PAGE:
And more recently, in the works of Ralph Scobey, MD, I found that from ancient times to the early 20th century, the symptoms and physiology of paralytic poliomyelitis were often described as the results of poisoning. It wasn’t until the mid-19th century that the word “poliomyelitis” became the designation for the paralytic effects of both severe poisoning and polio-like diseases assumed to be germ-caused.[6]

In contemporary Britain, a farmer-turned-scientist, Mark Purdey, has found substantial evidence that Mad Cow Disease, a form of polio-like encephalitis, was caused by a government-mandated cattle treatment consisting of organophosphate pesticide and a compound similar to thalidomide.[7] Unlike most scientists, Mark Purdey became legally embroiled with the government during his research.[8]

Morton S. Biskind had the courage to write about humans. His views fell into disfavor after the introduction of the polio vaccines, which was a grand act that proved in most people’s minds that polio was caused by a virus. By October, 1955, Biskind, whose works had been published in established medical journals and who testified before the Senate on the dangers of pesticides, was forced to self-publish his writings, one of which I found while browsing through an old card catalog. A scan of Medline/Pubmed[9] found no other works by him except for a very tame article in 1972, warning that diseases incurred during a patient’s stay in a hospital are not necessarily due to microbes. He died not long thereafter, in his late 60s. I don’t have the precise date of death, though his birth was in 1906.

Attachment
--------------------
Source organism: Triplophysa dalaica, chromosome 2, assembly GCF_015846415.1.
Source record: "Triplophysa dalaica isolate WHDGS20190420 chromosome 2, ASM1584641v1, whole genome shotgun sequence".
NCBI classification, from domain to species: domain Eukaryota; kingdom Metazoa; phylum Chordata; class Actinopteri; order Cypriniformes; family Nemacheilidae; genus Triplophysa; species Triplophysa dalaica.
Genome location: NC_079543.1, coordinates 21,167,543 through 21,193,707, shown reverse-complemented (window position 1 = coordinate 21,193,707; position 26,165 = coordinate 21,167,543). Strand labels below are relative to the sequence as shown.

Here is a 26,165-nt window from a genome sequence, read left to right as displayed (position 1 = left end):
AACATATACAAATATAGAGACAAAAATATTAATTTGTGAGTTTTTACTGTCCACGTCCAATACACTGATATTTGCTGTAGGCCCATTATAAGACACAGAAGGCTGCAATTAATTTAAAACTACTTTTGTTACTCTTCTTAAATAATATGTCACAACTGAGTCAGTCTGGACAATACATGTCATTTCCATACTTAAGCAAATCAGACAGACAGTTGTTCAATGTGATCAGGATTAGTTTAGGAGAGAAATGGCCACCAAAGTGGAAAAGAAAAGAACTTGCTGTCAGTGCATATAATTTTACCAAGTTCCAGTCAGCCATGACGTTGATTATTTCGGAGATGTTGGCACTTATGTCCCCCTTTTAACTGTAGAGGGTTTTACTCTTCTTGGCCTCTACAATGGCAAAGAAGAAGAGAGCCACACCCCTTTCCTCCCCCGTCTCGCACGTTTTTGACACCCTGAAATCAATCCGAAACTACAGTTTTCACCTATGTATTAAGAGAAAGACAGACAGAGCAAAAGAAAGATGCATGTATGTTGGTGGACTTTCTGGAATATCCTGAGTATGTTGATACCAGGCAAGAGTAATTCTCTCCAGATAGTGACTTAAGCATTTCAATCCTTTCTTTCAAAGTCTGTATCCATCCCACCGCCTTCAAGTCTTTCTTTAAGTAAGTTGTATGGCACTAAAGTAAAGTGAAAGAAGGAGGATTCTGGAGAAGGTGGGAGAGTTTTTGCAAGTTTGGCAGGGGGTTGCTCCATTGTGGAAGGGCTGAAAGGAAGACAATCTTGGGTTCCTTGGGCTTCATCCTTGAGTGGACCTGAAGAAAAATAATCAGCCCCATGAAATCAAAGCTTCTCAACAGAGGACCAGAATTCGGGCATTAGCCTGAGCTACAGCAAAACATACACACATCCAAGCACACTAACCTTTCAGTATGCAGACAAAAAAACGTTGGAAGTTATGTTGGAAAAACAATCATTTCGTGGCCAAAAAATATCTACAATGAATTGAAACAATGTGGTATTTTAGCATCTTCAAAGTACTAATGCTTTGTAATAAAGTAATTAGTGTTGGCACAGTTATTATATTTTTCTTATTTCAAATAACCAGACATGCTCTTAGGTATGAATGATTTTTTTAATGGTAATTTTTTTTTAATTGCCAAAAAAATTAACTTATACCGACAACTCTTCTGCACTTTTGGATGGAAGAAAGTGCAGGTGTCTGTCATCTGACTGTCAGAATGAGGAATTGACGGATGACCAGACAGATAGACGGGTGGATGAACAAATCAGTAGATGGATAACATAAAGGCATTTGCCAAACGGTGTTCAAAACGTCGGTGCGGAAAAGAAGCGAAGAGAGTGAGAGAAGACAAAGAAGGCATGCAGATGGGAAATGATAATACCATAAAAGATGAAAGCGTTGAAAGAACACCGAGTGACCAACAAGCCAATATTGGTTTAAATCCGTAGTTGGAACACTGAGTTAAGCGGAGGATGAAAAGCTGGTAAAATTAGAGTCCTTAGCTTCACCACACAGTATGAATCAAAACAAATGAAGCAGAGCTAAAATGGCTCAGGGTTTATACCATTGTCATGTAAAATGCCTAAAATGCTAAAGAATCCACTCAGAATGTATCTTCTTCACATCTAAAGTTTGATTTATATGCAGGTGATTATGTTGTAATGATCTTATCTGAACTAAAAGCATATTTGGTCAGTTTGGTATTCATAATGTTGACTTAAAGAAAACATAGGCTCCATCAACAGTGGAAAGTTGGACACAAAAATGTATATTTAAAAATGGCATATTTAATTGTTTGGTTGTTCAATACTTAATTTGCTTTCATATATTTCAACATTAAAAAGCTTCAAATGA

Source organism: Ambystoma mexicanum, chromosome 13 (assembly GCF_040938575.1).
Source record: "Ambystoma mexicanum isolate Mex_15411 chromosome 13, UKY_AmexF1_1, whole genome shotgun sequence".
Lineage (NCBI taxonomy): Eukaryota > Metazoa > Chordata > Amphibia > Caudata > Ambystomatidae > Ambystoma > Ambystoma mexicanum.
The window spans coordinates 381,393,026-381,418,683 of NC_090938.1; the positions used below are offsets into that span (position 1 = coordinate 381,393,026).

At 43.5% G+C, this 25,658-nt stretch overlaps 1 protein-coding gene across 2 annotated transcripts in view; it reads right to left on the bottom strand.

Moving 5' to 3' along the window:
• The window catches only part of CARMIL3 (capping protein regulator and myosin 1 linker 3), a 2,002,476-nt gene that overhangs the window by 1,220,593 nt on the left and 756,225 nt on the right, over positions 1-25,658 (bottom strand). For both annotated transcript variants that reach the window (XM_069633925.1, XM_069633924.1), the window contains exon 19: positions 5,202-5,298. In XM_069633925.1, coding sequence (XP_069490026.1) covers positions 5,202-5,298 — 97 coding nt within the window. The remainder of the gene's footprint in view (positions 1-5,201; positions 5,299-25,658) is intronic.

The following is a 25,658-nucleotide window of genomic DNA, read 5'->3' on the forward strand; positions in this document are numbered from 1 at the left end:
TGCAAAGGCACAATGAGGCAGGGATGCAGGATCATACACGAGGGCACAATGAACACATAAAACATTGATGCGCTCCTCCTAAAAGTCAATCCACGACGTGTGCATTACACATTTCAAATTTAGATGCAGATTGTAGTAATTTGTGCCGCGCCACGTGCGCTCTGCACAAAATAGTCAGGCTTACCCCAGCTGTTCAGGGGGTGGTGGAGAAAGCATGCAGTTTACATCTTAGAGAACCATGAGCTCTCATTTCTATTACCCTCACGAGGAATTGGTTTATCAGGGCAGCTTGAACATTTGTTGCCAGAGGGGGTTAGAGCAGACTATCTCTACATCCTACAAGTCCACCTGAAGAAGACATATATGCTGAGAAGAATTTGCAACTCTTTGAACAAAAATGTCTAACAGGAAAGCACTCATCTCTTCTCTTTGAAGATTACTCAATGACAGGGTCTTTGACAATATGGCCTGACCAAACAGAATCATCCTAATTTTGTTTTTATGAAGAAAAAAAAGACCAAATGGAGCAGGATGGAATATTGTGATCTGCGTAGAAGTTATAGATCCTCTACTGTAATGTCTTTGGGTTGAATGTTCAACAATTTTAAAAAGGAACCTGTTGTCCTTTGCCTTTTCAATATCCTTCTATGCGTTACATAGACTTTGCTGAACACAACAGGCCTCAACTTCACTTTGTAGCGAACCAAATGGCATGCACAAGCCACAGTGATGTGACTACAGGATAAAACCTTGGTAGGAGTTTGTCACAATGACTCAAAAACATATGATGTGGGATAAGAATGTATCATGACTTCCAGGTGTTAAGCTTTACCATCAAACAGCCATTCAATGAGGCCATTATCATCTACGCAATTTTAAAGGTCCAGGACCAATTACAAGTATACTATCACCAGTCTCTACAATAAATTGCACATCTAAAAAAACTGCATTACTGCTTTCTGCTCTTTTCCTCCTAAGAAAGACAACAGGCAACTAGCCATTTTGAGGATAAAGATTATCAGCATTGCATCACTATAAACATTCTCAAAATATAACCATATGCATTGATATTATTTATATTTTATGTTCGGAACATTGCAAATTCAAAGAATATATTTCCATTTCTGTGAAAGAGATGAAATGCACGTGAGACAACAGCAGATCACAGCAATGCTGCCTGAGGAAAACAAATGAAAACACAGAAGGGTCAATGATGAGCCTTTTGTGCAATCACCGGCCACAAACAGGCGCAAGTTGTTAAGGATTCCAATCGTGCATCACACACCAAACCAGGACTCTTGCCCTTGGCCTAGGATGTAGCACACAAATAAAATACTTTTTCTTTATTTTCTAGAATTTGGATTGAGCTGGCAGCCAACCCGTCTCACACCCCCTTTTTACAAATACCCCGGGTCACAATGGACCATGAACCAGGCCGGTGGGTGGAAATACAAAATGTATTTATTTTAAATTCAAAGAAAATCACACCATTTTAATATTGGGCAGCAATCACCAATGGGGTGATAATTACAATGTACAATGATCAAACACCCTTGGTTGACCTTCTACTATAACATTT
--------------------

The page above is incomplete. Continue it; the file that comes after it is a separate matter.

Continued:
A Contemporary Study

Below are three graphs that confirm Biskind, utilizing data that spans far beyond his observations. Due to the paucity of data regarding pesticide exposure and locale, these findings of production data are presented as an indication of exposure, keeping in mind the great changes in public awareness and legislation beginning circa 1950, which also served to reduce DDT exposure. Pesticide production data comes from Hayes and Laws.

DDT vs Polio (1940-1970) 

In this graph I did not include DDT data for the period of 1954 onward because DDT distribution was then being shifted out of the U.S. and into developing nations, while its U.S. production skyrocketed.

Governmental hearings, including those with Biskind, Scobey and others, brought about greater awareness of DDT dangers, as well as better labeling and handling methods.[10] Due to public governmental debate in 1949-51 and numerous policy and legislative changes afterward, DDT production figures after these dates do not correlate with US usage or exposure to DDT.[11],[12],[13]

Pesticides and Polio

DDT Before 1950

Before 1950, DDT was hailed as a miracle of progress that was virtually non-toxic to humans, in spite of FDA’s warnings and attempts to keep it off the market. This photo on the left is one of several similar photos from Zimmerman, et al, DDT: Killer of Killers (1946). The advertisement on the right is from an unknown source, though it appears to be circa 1954.

Pesticides and Polio

Other photos in Zimmerman advocate 5% DDT solution sprayed directly on dairy cows (body, feed, and water):

Pesticides and Polio

Full story here via Everything You Learned About The Cause of Polio Is Wrong